How Do I Know It’s Time For A New Roof?

My roof doesn’t leak, but I know it’s old. How do I know if it’s time for a new roof?

The first thing to consider is the age of the roof. Generally speaking, any roof installed before  1990 should be assessed by a professional. Back then most asphalt shingle roofs were completed  with 15- or 20-year shingles and, quite simply, their time is up.

Warning Signs and What They Mean

  1. Black Stains: These are usually not stains at all. The tiny stone granules that make up the  top protective layer of the shingle have worn off, exposing the asphalt mat material below.
  2. Lifting: Moisture problems in the attic space due to poor ventilation can slowly corrode the nails that fasten the shingles to the roof deck. As the nails deteriorate they become less resistant to expansion and contraction in the roof substrate, and slowly work their way back out, pushing up the shingle above.
  3.  Thickening: If you have a roof composed of “3-tab” – non-architectural shingles – they should look thin, flat and uniform. If the shingle looks thick at the bottom edge it is  because the asphalt and fiberglass mats are delaminating with age.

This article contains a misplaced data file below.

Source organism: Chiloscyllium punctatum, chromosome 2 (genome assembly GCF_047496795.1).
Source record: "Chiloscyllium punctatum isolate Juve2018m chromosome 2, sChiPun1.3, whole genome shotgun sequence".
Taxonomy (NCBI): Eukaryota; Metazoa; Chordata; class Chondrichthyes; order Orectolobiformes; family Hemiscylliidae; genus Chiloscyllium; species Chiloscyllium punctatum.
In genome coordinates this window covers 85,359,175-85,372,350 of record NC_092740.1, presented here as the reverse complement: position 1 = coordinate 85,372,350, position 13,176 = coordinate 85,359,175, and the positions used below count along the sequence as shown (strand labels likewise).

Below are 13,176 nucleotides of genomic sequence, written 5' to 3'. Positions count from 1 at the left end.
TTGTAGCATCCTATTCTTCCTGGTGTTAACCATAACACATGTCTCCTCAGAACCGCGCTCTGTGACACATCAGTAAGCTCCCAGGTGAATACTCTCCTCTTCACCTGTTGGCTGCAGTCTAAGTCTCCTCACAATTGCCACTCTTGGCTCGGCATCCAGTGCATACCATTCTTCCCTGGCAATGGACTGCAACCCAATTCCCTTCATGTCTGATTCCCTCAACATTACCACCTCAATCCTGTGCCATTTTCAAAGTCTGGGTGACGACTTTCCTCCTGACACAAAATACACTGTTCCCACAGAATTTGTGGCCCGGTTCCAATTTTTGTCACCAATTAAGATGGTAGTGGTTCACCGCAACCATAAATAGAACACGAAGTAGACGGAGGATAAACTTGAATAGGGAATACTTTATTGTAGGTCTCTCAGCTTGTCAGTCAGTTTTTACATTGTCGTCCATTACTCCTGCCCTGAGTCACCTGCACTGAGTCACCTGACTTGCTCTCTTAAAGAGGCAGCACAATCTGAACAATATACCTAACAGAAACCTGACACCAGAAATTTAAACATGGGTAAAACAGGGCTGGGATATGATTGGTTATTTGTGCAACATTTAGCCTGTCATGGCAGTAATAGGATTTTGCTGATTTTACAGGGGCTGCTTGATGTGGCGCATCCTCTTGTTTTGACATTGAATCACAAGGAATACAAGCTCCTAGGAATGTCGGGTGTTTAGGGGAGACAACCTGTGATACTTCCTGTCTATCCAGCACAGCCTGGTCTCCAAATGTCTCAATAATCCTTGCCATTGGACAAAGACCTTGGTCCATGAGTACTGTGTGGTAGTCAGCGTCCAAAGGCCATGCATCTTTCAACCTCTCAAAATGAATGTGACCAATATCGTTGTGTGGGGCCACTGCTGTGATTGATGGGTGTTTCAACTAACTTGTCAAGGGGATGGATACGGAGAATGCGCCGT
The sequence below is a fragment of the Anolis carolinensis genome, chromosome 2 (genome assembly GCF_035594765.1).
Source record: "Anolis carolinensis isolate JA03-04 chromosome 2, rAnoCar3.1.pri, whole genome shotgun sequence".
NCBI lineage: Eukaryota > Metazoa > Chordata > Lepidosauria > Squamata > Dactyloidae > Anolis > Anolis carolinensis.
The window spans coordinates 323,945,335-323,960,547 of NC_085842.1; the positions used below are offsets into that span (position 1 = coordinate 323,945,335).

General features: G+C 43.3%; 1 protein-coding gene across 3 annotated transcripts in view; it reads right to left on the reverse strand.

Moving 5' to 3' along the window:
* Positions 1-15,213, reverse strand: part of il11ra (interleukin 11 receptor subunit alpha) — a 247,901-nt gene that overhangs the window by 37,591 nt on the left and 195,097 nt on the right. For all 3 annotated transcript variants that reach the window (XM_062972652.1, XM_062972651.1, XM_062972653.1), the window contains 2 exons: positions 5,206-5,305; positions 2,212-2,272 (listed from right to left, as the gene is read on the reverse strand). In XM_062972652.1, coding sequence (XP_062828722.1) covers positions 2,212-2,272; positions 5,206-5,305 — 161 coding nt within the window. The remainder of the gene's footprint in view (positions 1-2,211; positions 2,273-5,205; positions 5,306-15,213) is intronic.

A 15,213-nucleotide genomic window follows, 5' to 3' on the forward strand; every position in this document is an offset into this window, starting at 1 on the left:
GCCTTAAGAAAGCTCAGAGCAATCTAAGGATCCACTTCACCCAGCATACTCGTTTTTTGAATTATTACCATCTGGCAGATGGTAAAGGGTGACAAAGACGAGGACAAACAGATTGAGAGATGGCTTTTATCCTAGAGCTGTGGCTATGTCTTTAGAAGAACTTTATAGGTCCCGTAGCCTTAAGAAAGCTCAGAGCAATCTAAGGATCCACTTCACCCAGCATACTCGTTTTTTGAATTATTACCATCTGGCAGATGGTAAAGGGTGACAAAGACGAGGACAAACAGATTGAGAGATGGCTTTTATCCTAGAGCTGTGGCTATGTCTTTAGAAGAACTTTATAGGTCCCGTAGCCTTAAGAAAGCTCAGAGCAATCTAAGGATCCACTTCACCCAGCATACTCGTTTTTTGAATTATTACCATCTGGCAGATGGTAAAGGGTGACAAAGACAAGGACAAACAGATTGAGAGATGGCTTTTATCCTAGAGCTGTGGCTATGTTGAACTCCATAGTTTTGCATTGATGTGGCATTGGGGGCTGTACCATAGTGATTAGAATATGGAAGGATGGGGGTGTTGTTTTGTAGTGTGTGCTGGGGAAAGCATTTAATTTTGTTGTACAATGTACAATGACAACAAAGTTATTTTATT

The edge of the shingle shouldn’t be much more than 1/16th of an inch thick. That way it is something you can occasionally detect with some certainty from the ground. The delaminating process leads to the eventual “curling” of the shingle material.

Severe Damage

  • Curling: Severely aged shingles will eventually reach the curl point. The shingle tabs will curl away from the sun at the edges, which forces the middle of the shingle up so the roof almost looks bubbly in spots. It also makes the spacing between the shingles look wider. Shingles in this condition are very brittle, and impact from any debris will break them. Eventually they will curl to the point of breaking on their own.
  • Splitting or Cracking: This is usually an indicator of an old roof and too many layers of shingles. The Mass State Building Code allows for up to 2 layers of shingles on a roof. Part of the risk of multiple shingle layers is that when all of the layers have passed their prime, you are left with a thick mat of dried out material, so it loses some of its natural  ability to flex with the movement of the structure.
  • When the structure shifts, the shingles split and crack, sometimes through the whole length of the roof.

The best approach to your roof is to be practical. If you know it is old and you are going to have to replace it in a few years, you should strongly consider getting it done sooner rather  than later. The cost to fix water damage and a new roof later will run a lot higher than a new roof now!

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